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Schizophr Res. 2013 May;146(1-3):285-8. doi: 10.1016/j.schres.2013.01.020. Epub 2013 Feb 19.

Genetic variation in BDNF is associated with antipsychotic treatment resistance in patients with schizophrenia.

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  • 1Department of Psychiatry, Zucker Hillside Hospital, North Shore-Long Island Jewish Health System, Glen Oaks, NY 11004, United States.



Antipsychotic drugs are the mainstay of treatment for schizophrenia. However, a substantial proportion of patients are poorly responsive or resistant to first-line treatments, and clozapine treatment is often indicated. Therefore, we and others have used clozapine treatment as a proxy phenotype for antipsychotic treatment resistance in pharmacogenetic studies. In the present study, we utilized this phenotype to test previously-identified candidate genes for antipsychotic treatment response.


We assessed 89 Caucasian schizophrenia patients clinically assigned to clozapine treatment versus 190 Caucasian patients that were not selected for clozapine treatment. We conducted gene-based association tests on a set of 74 relevant candidate genes nominated in the CATIE pharmacogenetic study (Need et al., 2009), using the GATES procedure (Li et al., 2011).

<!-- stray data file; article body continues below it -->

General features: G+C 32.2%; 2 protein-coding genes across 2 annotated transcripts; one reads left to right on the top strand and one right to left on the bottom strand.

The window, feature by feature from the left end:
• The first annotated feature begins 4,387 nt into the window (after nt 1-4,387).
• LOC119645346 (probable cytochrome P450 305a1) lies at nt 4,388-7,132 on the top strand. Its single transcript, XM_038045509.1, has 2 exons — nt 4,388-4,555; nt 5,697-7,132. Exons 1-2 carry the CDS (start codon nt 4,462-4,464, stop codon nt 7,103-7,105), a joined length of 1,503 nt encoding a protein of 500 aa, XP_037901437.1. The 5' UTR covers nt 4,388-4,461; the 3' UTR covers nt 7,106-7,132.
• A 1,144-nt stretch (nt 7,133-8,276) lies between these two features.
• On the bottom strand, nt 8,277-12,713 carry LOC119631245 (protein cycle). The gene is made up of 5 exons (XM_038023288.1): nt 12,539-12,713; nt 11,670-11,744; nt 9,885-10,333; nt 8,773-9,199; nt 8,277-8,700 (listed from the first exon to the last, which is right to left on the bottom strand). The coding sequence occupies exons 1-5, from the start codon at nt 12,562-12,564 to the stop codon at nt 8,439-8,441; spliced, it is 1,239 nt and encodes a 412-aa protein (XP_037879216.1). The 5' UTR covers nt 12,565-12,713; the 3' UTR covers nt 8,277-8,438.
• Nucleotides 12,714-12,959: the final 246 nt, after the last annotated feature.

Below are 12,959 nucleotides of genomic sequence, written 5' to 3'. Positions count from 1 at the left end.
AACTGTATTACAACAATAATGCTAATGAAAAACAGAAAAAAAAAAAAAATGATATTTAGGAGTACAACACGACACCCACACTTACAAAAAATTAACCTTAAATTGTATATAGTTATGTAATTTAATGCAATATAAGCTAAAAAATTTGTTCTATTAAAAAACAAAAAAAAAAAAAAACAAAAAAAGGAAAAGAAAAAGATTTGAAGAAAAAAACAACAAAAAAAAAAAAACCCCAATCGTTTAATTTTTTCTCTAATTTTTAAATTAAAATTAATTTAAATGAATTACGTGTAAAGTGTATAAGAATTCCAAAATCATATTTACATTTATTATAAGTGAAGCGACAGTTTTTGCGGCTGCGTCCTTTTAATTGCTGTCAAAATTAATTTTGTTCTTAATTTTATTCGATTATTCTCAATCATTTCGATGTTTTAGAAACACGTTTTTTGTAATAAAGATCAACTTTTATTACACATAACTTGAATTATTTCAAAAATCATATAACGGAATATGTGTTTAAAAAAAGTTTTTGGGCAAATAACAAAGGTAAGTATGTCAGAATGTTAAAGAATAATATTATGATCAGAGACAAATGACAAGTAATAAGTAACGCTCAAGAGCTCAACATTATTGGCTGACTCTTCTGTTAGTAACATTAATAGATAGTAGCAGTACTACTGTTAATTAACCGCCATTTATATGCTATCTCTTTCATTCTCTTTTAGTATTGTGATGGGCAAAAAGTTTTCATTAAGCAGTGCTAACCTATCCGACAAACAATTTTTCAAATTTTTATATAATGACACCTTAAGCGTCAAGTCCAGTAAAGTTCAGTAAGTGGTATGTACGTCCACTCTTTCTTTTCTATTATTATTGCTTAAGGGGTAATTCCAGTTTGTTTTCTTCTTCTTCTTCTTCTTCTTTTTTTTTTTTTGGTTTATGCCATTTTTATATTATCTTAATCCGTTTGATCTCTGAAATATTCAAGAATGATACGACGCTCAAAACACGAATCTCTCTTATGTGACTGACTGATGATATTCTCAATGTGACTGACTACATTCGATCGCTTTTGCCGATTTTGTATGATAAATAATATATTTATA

After correcting for multiple testing in the gene-based association test, the gene for brain derived neurotrophic factor (BDNF) was significantly associated with treatment resistance. The top single nucleotide polymorphisms (SNPs) in BDNF included rs11030104 (OR = 2.57), rs10501087 (OR = 2.19) and rs6265 (Val66Met) (OR = 2.08). These SNPs appear to be in high linkage disequilibrium with each other.


BDNF appears to have a strong association with antipsychotic treatment resistance. Future studies are needed to replicate this finding and further elucidate the biological pathways underlying the association between BDNF and antipsychotic drug response.

Copyright © 2013 Elsevier B.V. All rights reserved.

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